History of Saint Kitts and Nevis

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Saint Kitts and Nevis has one of the longest written histories in the Caribbean, both islands being amongst Europe's first colonies in the archipelago. Despite being only 2 miles apart and quite diminutive in size, Saint Kitts and Nevis were widely recognized as being separate entities with separate identities, until they were forcefully unified in the late 19th century


Pre-Columbian Period (2900 B.C. to 1493 A.D.)

The first settlers to arrive to the islands, almost 3,000 years B.C., were a pre-agricultural, pre-ceramic people, who migrated down the archipelago from Florida. These hunter-gatherers for years were mistakenly thought to be the Ciboney, an Amerindian race from Cuba. However, archaeological evidence has proven that they were in actuality a group which has been labelled simply "Archaic people". In a few hundred years, these Archaic people disappeared.

Around 1000 B.C., the ceramic-using and agriculturalist Saladoid people came to the islands, migrating up the archipelago from the banks of the Orinoco River in Venezuela. These people were then replaced in 800 A.D. by the Igneri people, members of the Arawak tribe. They were a peace-loving pro-religious people who migrated up the same path from the Orinoco. They heavily settled it, climaxing to an estimated population of 5,000.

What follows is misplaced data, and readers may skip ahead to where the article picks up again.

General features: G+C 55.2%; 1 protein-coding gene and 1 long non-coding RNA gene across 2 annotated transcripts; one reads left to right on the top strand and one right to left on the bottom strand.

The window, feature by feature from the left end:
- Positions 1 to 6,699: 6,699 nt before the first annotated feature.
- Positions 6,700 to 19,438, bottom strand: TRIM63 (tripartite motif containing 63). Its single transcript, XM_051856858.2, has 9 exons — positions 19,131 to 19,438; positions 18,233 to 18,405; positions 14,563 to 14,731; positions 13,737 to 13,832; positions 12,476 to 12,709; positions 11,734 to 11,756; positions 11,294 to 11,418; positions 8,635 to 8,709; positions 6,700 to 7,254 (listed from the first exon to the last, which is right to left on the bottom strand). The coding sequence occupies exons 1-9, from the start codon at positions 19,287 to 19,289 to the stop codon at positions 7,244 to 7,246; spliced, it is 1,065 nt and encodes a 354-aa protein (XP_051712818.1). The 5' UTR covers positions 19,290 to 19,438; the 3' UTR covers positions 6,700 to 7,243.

Around 1300 A.D., the Kalinago, or Carib people arrived on the islands. The war-like Kalinago people quickly dispersed the Igneri, and forced them northwards to the Greater Antilles. They named Saint Kitts Liamuiga meaning "fertile island", and Nevis Oualie meaning "land of beautiful waters". The islands of Liamuiga and Oualie marked the furthest the Kalinago ever reached northwards, in terms of permanent residence, and probably would have succeeded in occupying the entire archipelago had the Europeans not come. Both islands, were major bases used by the Kalinago from the South to raid the Eastern Taino peoples of the Virgin Islands and Puerto Rico, and were critically important for the Kalinago trade routes to the North.

The First Europeans (1493 to 1623)

The first Europeans to see and name the islands were the Spanish under Christopher Columbus. He named Saint Kitts Sant Jago (Saint James). However, misinterpretations of maps by subsequent Spanish explorers led Saint Kitts to be named San Cristobal (Saint Christopher), a name originally applied to Saba 20 miles north. Nevis was named "Nuestra Señora de las Nieves", or "Our Lady of the Snows", because the wreath of white clouds that usually covers the top of its volcanic peak reminded the Spaniards of the ancient Catholic miracle Our Lady of the Snows.

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